Adventures of Sherlock Holmes
Arthur Conan Doyle
Ann Arbor Media Group, LLC: 2007
Love it. Hardcover and boring brown, the way the books in Holmes’ private library might have appeared. Yet the cover art is just darling: like a block print, actually pressed into the cover (I felt it), with a simple image: brick street, dead body, and a mind at work. The perfect beginning for any detective, and any mystery story. So what's the best Sherlock Holmes cover like? Duh. Elementary.
Wednesday, April 9, 2008
This shouldn't count as a book cover judgment, but I'm the Judge, and judges misuse their courts all the time, right? First this country's judges lost the wigs, then the entire US Judicial branch snapped like a twig under the weight of the plump bluebird of corruption. Yes, Book Cover Judge will mix nonsensical metaphors! Order in the court!
So today I feature my latest love story.
Published by McSweeney's, March-April 2008
Cover art by Charles Burns
So yes, this is a magazine, not a book. However, it's a $10 magazine, which is more than I can spend on a book anyway. If being the Judge did pay more, the first thing I'd spring for is any one of Burns's horrifyingly delicious-looking graphic novels:
Another reason this post is breaking my judgment rules is that I've read the contents before writing my review. I think I made that decision early on so that the text couldn't taint my perception of the cover art. The joy of Borders has nothing to do with text for me. It's all about the silky surfaces; the enticing colors; the smell of newness, paper, and glue; and the cornacopia of fonts to visually delight me. But, to be fair, I have never read an entire copy of The Believer before. (It's really dense, ok?) And again, power of the Judge, blah blah blah.
Charles Burns always does the art for this magazine. Consistency is important in a magazine; however, most popular publications rely too heavily on their routines:
I think these three poses are recycled month after month. Color of the magazine and content, too. (This is all I can say right now. To comment on even one of the call-outs would take way too much of my limited blogging space.)
Back to Burns. Let me re-paste an image to cleanse our eyeball palattes:
January issue, 2008
Better. Although this is frequently the set-up for the design of this cover (9 squares of alternating headlines and images), Burns is willing to mix it up, particularly if the magazine has a specific theme. The March-April magazine is their film issue, and it seems quite clever to scatter the main players of the mag around a hypnotic vortex of literary/cinematic doom, since this issue (of course) makes frequent mention of both Hitchcock and his Vertigo.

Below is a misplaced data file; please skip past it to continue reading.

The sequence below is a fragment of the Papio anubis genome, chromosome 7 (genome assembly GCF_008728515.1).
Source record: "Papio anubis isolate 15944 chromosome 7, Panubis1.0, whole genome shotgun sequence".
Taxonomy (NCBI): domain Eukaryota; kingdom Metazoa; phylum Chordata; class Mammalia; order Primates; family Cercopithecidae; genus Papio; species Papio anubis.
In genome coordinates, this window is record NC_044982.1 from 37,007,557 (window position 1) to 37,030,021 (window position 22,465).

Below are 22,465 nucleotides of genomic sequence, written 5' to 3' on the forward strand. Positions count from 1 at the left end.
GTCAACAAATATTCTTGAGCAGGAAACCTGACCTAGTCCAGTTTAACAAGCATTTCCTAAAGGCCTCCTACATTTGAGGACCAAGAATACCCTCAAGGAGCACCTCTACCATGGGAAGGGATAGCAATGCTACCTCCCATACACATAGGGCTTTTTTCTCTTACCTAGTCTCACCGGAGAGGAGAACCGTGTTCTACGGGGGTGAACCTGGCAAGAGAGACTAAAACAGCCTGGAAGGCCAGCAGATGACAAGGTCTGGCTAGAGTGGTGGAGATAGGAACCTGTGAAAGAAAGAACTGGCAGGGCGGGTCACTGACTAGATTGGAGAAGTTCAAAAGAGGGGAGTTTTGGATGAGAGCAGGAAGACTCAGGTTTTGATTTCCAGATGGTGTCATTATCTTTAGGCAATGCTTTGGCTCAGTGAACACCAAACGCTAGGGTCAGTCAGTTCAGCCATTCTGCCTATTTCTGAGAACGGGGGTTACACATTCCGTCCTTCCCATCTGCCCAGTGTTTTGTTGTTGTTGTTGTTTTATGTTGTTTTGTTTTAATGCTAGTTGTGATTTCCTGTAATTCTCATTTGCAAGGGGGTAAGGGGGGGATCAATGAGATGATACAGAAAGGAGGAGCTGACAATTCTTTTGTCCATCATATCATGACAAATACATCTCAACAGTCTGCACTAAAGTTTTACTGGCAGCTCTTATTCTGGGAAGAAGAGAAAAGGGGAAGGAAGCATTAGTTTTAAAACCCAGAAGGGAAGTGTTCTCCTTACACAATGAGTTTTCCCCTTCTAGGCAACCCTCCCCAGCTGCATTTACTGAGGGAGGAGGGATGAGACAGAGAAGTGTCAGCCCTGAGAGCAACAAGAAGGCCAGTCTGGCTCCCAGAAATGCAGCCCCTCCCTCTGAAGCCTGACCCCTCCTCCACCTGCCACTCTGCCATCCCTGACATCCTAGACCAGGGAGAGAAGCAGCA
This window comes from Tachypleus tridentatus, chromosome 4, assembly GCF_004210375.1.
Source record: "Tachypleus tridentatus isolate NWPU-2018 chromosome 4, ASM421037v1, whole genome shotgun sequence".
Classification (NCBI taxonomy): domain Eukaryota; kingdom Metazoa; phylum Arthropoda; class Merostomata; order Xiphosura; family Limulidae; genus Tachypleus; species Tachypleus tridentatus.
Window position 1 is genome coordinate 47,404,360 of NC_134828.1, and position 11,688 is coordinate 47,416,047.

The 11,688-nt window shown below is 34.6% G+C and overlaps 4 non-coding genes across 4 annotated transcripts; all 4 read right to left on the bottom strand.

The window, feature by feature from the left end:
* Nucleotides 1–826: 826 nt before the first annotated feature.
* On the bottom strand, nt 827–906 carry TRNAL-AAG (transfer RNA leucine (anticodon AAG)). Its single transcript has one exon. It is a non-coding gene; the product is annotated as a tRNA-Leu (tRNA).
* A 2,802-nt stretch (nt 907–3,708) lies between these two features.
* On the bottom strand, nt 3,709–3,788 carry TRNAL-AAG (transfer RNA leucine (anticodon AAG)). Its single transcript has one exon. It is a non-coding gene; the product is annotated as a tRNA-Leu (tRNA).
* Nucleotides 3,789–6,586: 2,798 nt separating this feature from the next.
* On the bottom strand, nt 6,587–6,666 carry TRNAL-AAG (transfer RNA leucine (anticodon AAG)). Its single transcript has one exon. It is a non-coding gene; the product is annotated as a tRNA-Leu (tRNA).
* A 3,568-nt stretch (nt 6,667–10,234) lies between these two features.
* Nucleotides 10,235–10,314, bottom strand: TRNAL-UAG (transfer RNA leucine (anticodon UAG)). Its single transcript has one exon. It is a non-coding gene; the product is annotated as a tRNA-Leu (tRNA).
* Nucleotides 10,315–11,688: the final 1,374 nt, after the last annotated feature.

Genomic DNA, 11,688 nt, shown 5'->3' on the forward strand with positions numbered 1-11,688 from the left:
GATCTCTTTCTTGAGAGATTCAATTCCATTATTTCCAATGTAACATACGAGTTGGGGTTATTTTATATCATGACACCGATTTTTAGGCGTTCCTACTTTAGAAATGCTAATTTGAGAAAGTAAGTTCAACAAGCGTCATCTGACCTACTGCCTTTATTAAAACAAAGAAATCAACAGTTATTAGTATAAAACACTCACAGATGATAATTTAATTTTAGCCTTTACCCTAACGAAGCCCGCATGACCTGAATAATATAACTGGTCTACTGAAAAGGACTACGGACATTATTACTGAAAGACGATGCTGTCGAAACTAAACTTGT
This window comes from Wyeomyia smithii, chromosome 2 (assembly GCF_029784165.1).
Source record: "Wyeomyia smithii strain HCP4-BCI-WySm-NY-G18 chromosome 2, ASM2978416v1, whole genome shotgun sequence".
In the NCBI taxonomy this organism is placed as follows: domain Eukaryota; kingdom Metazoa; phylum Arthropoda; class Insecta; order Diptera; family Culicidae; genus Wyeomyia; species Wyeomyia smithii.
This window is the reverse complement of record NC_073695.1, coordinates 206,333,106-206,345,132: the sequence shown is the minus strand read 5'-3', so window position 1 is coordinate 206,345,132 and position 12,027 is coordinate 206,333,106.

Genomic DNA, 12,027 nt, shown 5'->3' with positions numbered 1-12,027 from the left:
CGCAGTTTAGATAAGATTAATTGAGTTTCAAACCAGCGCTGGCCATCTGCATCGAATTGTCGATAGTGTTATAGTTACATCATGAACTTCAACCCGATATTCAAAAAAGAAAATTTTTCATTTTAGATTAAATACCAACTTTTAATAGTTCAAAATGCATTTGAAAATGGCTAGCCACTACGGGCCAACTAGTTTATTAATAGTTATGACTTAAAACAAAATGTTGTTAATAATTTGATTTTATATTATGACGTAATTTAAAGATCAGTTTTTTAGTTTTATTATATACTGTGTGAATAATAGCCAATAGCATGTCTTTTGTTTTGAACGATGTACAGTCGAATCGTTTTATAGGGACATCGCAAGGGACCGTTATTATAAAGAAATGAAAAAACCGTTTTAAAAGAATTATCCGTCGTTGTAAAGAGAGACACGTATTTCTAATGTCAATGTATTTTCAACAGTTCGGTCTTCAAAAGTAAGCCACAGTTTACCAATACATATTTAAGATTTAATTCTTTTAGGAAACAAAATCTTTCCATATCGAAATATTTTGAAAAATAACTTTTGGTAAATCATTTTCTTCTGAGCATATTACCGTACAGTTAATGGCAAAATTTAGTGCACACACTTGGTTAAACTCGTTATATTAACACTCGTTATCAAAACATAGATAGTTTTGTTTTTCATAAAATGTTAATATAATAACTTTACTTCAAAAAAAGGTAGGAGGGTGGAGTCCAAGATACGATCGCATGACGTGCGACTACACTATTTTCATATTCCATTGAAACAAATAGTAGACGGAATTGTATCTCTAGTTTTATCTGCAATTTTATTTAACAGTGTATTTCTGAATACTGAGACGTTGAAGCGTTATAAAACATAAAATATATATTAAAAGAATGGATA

Even without a different or dynamic composition, Burns' portraiture always amazes me. As a graphic artist, he has mysteriously found the line between play and pretention. Familiar faces in this graphic style are eye-catching, as the marketers who employ rotoscoping* for Charles Shwab know well, but this goes beyond the hook, as the pros say. Burns bridges the playfulness of comic strips (well reflecting the winking nature of anything McSweeney's does) with the dramatic, exaggerated chiaroscuro** I associate with block printing and olden-tymey newspapers. White and dark sit right next to each other, comfortably, stubbornly refusing to allow grayscale onto the page. And while The Believer is arguably all about the gray areas, I'd like to think that both the content of the magazine and the cover illustrations are just as much about clarity and truth then the lack thereof. To ignore the desire for the black-and-white answers would make the authors' explorations pointless (though these explorations ironically are the ones muddying the waters), and it would deny our humanity, our fundamental hope for crystal-clear understanding of our world. Burns makes me believe the mag's writers are not pompous academics who use big words to make me feel like I shouldn't have gone to a state school. Nay. They are seekers of truth. And I'm a believer, too.
*Rotoscoping, a term that has something to do with cartoony-looking but real-life people, was used in the indie film Chicago Ten, and helps convince people that I am well-informed.
**Chiaroscuro, along with meaning light and dark in a picture, also helps to make me sound like I went to college, even in a sentence that employs the phrase "olden tymey."